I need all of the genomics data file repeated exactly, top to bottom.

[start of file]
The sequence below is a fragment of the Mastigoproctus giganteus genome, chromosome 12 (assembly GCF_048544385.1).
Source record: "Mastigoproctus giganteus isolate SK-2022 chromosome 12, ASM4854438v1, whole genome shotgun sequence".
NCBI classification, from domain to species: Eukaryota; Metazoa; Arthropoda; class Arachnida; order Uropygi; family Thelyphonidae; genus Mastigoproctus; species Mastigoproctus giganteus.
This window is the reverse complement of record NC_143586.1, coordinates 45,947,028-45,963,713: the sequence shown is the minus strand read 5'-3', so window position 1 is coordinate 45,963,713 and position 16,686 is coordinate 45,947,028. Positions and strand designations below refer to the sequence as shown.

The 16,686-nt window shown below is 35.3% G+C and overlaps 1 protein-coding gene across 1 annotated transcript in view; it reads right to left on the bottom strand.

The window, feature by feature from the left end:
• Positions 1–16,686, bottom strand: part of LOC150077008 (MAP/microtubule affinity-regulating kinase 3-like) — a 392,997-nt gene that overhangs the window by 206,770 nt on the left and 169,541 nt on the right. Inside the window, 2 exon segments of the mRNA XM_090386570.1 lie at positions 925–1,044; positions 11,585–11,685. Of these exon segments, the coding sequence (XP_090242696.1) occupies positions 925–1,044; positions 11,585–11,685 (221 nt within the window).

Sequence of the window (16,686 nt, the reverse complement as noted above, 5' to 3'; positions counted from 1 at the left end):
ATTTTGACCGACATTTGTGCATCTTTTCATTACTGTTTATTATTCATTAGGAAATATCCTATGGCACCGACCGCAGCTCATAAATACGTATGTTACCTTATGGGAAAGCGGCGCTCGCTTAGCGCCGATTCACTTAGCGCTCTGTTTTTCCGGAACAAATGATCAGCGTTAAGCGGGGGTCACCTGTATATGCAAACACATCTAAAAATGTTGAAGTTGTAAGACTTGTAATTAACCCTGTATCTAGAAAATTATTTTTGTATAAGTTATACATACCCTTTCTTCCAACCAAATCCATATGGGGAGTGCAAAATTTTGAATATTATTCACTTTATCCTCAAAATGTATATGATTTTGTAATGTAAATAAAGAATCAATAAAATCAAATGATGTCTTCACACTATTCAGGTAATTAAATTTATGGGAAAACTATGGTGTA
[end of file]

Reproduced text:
The sequence below is a fragment of the Mastigoproctus giganteus genome, chromosome 12 (assembly GCF_048544385.1).
Source record: "Mastigoproctus giganteus isolate SK-2022 chromosome 12, ASM4854438v1, whole genome shotgun sequence".
NCBI classification, from domain to species: Eukaryota; Metazoa; Arthropoda; class Arachnida; order Uropygi; family Thelyphonidae; genus Mastigoproctus; species Mastigoproctus giganteus.
This window is the reverse complement of record NC_143586.1, coordinates 45,947,028-45,963,713: the sequence shown is the minus strand read 5'-3', so window position 1 is coordinate 45,963,713 and position 16,686 is coordinate 45,947,028. Positions and strand designations below refer to the sequence as shown.

The 16,686-nt window shown below is 35.3% G+C and overlaps 1 protein-coding gene across 1 annotated transcript in view; it reads right to left on the bottom strand.

The window, feature by feature from the left end:
• Positions 1–16,686, bottom strand: part of LOC150077008 (MAP/microtubule affinity-regulating kinase 3-like) — a 392,997-nt gene that overhangs the window by 206,770 nt on the left and 169,541 nt on the right. Inside the window, 2 exon segments of the mRNA XM_090386570.1 lie at positions 925–1,044; positions 11,585–11,685. Of these exon segments, the coding sequence (XP_090242696.1) occupies positions 925–1,044; positions 11,585–11,685 (221 nt within the window).

Sequence of the window (16,686 nt, the reverse complement as noted above, 5' to 3'; positions counted from 1 at the left end):
ATTTTGACCGACATTTGTGCATCTTTTCATTACTGTTTATTATTCATTAGGAAATATCCTATGGCACCGACCGCAGCTCATAAATACGTATGTTACCTTATGGGAAAGCGGCGCTCGCTTAGCGCCGATTCACTTAGCGCTCTGTTTTTCCGGAACAAATGATCAGCGTTAAGCGGGGGTCACCTGTATATGCAAACACATCTAAAAATGTTGAAGTTGTAAGACTTGTAATTAACCCTGTATCTAGAAAATTATTTTTGTATAAGTTATACATACCCTTTCTTCCAACCAAATCCATATGGGGAGTGCAAAATTTTGAATATTATTCACTTTATCCTCAAAATGTATATGATTTTGTAATGTAAATAAAGAATCAATAAAATCAAATGATGTCTTCACACTATTCAGGTAATTAAATTTATGGGAAAACTATGGTGTA